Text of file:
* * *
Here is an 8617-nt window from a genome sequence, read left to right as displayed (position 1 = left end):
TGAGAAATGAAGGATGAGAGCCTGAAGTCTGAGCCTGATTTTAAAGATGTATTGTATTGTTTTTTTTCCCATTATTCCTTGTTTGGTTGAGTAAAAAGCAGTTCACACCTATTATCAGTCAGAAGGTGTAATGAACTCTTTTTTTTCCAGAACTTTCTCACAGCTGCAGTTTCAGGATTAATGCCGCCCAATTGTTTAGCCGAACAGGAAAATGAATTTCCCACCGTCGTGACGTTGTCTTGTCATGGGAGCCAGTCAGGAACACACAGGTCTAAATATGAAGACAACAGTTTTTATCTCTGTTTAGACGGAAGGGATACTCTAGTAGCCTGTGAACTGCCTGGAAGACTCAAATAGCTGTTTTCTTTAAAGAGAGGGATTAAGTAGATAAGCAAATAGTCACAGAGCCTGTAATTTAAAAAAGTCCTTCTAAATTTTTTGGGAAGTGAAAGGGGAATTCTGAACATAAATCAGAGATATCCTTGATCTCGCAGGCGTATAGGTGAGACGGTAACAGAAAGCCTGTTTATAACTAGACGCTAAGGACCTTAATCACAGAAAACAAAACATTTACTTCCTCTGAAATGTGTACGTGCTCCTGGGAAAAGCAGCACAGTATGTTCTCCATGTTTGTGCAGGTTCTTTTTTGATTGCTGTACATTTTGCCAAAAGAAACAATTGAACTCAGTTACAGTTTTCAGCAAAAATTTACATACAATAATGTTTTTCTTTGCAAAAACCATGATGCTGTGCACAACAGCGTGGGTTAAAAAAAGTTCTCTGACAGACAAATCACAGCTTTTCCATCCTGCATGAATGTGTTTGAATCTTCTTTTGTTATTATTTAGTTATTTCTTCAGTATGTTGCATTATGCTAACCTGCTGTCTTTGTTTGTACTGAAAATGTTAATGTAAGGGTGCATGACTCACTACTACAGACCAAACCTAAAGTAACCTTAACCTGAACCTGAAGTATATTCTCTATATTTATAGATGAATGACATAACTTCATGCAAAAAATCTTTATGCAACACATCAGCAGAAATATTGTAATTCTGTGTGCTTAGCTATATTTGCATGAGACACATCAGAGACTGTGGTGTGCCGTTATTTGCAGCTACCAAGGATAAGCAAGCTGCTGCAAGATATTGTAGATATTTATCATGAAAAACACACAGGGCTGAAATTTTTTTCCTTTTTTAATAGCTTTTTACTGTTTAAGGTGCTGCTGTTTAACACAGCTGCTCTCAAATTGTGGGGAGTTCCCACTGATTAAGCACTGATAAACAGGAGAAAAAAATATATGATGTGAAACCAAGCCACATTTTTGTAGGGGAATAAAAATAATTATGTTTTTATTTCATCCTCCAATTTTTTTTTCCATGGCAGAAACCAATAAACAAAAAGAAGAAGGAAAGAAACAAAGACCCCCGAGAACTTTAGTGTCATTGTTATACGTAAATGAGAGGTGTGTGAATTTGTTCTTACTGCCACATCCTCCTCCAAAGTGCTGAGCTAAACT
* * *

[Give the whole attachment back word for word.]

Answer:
Here is an 8617-nt window from a genome sequence, read left to right as displayed (position 1 = left end):
TGAGAAATGAAGGATGAGAGCCTGAAGTCTGAGCCTGATTTTAAAGATGTATTGTATTGTTTTTTTTCCCATTATTCCTTGTTTGGTTGAGTAAAAAGCAGTTCACACCTATTATCAGTCAGAAGGTGTAATGAACTCTTTTTTTTCCAGAACTTTCTCACAGCTGCAGTTTCAGGATTAATGCCGCCCAATTGTTTAGCCGAACAGGAAAATGAATTTCCCACCGTCGTGACGTTGTCTTGTCATGGGAGCCAGTCAGGAACACACAGGTCTAAATATGAAGACAACAGTTTTTATCTCTGTTTAGACGGAAGGGATACTCTAGTAGCCTGTGAACTGCCTGGAAGACTCAAATAGCTGTTTTCTTTAAAGAGAGGGATTAAGTAGATAAGCAAATAGTCACAGAGCCTGTAATTTAAAAAAGTCCTTCTAAATTTTTTGGGAAGTGAAAGGGGAATTCTGAACATAAATCAGAGATATCCTTGATCTCGCAGGCGTATAGGTGAGACGGTAACAGAAAGCCTGTTTATAACTAGACGCTAAGGACCTTAATCACAGAAAACAAAACATTTACTTCCTCTGAAATGTGTACGTGCTCCTGGGAAAAGCAGCACAGTATGTTCTCCATGTTTGTGCAGGTTCTTTTTTGATTGCTGTACATTTTGCCAAAAGAAACAATTGAACTCAGTTACAGTTTTCAGCAAAAATTTACATACAATAATGTTTTTCTTTGCAAAAACCATGATGCTGTGCACAACAGCGTGGGTTAAAAAAAGTTCTCTGACAGACAAATCACAGCTTTTCCATCCTGCATGAATGTGTTTGAATCTTCTTTTGTTATTATTTAGTTATTTCTTCAGTATGTTGCATTATGCTAACCTGCTGTCTTTGTTTGTACTGAAAATGTTAATGTAAGGGTGCATGACTCACTACTACAGACCAAACCTAAAGTAACCTTAACCTGAACCTGAAGTATATTCTCTATATTTATAGATGAATGACATAACTTCATGCAAAAAATCTTTATGCAACACATCAGCAGAAATATTGTAATTCTGTGTGCTTAGCTATATTTGCATGAGACACATCAGAGACTGTGGTGTGCCGTTATTTGCAGCTACCAAGGATAAGCAAGCTGCTGCAAGATATTGTAGATATTTATCATGAAAAACACACAGGGCTGAAATTTTTTTCCTTTTTTAATAGCTTTTTACTGTTTAAGGTGCTGCTGTTTAACACAGCTGCTCTCAAATTGTGGGGAGTTCCCACTGATTAAGCACTGATAAACAGGAGAAAAAAATATATGATGTGAAACCAAGCCACATTTTTGTAGGGGAATAAAAATAATTATGTTTTTATTTCATCCTCCAATTTTTTTTTCCATGGCAGAAACCAATAAACAAAAAGAAGAAGGAAAGAAACAAAGACCCCCGAGAACTTTAGTGTCATTGTTATACGTAAATGAGAGGTGTGTGAATTTGTTCTTACTGCCACATCCTCCTCCAAAGTGCTGAGCTAAACT